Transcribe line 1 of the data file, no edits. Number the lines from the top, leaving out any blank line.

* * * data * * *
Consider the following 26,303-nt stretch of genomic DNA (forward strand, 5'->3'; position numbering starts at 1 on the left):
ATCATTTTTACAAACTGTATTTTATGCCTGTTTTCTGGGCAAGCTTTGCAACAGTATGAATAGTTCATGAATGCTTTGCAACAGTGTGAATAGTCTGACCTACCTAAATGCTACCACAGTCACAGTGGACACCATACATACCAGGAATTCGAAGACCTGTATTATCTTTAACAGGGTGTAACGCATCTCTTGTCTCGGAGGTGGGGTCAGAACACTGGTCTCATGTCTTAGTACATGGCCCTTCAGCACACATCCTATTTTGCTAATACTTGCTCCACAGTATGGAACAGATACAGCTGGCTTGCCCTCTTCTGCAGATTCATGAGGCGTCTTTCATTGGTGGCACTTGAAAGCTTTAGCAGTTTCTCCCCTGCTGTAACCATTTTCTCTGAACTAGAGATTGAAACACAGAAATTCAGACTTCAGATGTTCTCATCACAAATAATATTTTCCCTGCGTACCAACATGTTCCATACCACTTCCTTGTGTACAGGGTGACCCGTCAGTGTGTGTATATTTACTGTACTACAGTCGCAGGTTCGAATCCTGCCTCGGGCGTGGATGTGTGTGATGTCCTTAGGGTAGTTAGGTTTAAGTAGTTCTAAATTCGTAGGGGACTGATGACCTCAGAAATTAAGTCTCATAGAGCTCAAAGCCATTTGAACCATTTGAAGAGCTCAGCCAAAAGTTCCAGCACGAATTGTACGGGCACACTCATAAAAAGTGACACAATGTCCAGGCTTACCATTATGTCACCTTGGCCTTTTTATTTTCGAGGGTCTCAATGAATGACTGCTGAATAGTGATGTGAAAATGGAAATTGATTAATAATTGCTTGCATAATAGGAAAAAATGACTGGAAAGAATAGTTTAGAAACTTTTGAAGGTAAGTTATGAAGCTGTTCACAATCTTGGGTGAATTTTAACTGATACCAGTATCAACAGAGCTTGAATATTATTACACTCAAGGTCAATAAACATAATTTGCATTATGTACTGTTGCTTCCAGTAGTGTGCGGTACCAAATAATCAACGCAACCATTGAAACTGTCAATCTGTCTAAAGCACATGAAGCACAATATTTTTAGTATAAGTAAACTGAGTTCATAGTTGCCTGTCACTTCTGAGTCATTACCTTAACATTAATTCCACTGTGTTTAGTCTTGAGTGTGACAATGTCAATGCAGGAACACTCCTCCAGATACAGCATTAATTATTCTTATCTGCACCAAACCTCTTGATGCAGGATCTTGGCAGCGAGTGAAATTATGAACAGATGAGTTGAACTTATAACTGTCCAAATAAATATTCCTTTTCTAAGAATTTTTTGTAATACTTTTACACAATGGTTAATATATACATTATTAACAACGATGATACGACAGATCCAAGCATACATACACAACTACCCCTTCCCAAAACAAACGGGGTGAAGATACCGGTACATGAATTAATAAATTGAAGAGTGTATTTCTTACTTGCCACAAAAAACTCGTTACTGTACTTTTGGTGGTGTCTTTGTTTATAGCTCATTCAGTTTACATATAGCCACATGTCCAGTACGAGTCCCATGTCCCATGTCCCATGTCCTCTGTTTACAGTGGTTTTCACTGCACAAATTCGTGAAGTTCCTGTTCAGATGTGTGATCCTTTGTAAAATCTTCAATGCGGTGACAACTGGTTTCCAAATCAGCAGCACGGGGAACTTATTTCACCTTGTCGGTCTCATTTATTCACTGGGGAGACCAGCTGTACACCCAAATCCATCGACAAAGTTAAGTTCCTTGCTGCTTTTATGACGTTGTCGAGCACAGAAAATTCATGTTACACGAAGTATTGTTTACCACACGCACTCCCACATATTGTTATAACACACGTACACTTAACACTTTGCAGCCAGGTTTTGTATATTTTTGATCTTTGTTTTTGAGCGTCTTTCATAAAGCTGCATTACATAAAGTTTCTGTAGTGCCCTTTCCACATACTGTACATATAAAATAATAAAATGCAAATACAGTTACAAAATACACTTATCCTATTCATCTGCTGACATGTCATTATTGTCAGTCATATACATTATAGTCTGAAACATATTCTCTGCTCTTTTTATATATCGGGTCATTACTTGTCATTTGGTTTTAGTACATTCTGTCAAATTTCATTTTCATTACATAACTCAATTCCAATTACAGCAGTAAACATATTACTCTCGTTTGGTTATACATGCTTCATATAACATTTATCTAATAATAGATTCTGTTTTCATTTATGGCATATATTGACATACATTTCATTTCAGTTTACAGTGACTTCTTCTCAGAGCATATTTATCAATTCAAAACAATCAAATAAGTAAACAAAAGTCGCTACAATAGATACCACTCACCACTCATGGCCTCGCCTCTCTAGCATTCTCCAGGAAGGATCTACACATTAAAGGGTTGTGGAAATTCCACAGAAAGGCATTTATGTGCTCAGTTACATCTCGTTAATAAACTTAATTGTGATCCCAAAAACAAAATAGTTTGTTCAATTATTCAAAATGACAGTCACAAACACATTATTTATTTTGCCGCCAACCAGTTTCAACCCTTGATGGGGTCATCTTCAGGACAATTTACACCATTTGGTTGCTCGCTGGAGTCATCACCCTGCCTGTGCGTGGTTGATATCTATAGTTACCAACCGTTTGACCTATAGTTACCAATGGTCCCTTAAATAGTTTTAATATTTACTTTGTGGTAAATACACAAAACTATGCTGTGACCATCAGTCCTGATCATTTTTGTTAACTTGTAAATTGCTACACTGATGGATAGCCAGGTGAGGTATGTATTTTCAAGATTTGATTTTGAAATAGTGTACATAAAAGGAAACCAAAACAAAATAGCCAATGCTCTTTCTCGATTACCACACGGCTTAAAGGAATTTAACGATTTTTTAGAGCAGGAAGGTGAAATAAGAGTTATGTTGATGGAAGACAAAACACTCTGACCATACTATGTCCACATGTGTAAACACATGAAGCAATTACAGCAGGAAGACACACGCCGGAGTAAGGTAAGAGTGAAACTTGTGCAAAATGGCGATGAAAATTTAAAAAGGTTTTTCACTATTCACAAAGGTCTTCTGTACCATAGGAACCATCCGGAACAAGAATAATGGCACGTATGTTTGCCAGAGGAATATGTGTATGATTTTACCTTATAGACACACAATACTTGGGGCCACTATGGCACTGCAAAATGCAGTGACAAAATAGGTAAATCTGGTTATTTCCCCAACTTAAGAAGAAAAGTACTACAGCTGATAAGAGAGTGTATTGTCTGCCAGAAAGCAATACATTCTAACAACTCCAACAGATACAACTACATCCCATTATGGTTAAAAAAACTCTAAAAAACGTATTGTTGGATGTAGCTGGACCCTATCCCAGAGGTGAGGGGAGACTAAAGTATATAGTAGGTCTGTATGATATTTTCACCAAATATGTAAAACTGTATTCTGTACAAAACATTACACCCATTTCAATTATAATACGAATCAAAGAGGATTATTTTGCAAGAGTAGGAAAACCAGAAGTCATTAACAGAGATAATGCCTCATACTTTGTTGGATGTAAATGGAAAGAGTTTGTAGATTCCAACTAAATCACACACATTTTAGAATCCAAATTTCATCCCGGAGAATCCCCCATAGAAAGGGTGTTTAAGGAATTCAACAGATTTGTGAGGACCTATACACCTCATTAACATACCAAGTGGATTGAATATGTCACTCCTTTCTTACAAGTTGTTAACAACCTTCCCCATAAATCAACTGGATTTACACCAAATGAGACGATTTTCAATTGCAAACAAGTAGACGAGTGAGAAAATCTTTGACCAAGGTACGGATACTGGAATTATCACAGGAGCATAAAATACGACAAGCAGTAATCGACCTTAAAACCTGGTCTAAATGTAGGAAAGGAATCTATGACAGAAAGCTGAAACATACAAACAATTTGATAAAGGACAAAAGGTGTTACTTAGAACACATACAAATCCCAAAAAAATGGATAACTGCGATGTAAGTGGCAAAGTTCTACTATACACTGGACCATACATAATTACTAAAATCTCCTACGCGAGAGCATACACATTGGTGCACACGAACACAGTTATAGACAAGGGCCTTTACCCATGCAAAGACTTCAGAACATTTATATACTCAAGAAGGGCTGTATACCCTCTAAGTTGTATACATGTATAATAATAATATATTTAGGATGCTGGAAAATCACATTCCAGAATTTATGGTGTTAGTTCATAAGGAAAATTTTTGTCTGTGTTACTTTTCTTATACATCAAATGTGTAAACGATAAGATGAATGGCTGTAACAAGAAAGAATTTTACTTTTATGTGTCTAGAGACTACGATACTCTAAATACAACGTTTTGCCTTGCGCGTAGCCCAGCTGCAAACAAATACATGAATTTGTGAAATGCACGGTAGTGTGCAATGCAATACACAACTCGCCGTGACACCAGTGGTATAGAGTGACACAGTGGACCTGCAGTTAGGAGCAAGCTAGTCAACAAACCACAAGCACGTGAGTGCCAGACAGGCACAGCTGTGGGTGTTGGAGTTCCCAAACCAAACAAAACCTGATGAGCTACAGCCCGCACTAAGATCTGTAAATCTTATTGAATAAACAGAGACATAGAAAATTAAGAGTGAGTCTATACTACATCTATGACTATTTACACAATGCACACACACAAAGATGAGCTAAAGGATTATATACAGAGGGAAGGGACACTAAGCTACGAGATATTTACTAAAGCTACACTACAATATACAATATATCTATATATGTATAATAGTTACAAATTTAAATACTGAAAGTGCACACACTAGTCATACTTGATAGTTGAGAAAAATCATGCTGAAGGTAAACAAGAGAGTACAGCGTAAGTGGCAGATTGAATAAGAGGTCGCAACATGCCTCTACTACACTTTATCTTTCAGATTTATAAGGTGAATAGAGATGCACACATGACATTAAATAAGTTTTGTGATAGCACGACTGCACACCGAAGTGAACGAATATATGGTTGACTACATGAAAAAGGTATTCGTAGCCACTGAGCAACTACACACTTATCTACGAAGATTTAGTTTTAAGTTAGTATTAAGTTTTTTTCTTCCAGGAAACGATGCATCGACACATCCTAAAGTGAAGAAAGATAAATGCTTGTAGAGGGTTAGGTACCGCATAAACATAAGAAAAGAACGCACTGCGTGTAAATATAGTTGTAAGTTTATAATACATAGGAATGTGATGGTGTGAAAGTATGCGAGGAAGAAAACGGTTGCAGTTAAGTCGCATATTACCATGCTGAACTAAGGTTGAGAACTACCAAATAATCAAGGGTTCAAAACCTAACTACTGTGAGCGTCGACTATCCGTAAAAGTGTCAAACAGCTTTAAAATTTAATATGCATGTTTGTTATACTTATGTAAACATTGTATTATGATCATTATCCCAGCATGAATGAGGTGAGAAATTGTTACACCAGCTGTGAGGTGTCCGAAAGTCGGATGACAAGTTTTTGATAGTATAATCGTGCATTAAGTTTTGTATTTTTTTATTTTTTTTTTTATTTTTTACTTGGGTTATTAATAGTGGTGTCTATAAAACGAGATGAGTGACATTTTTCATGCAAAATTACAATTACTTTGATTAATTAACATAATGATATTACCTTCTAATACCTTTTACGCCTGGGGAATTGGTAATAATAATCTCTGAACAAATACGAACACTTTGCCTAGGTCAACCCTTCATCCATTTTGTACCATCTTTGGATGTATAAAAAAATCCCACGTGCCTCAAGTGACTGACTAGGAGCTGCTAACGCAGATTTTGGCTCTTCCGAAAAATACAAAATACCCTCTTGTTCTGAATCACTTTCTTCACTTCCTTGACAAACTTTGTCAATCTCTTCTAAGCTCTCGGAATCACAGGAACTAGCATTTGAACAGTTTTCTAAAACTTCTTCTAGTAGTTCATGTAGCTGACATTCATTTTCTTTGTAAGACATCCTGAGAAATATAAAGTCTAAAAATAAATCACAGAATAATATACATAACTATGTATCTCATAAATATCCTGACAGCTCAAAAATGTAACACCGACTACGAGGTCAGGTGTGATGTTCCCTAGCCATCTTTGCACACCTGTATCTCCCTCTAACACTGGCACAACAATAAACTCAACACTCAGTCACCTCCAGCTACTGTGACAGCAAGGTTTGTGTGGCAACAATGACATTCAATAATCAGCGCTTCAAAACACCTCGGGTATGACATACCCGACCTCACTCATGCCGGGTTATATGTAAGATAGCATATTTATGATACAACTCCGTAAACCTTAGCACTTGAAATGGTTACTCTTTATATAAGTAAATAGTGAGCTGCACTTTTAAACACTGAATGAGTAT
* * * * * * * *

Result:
Consider the following 26,303-nt stretch of genomic DNA (forward strand, 5'->3'; position numbering starts at 1 on the left):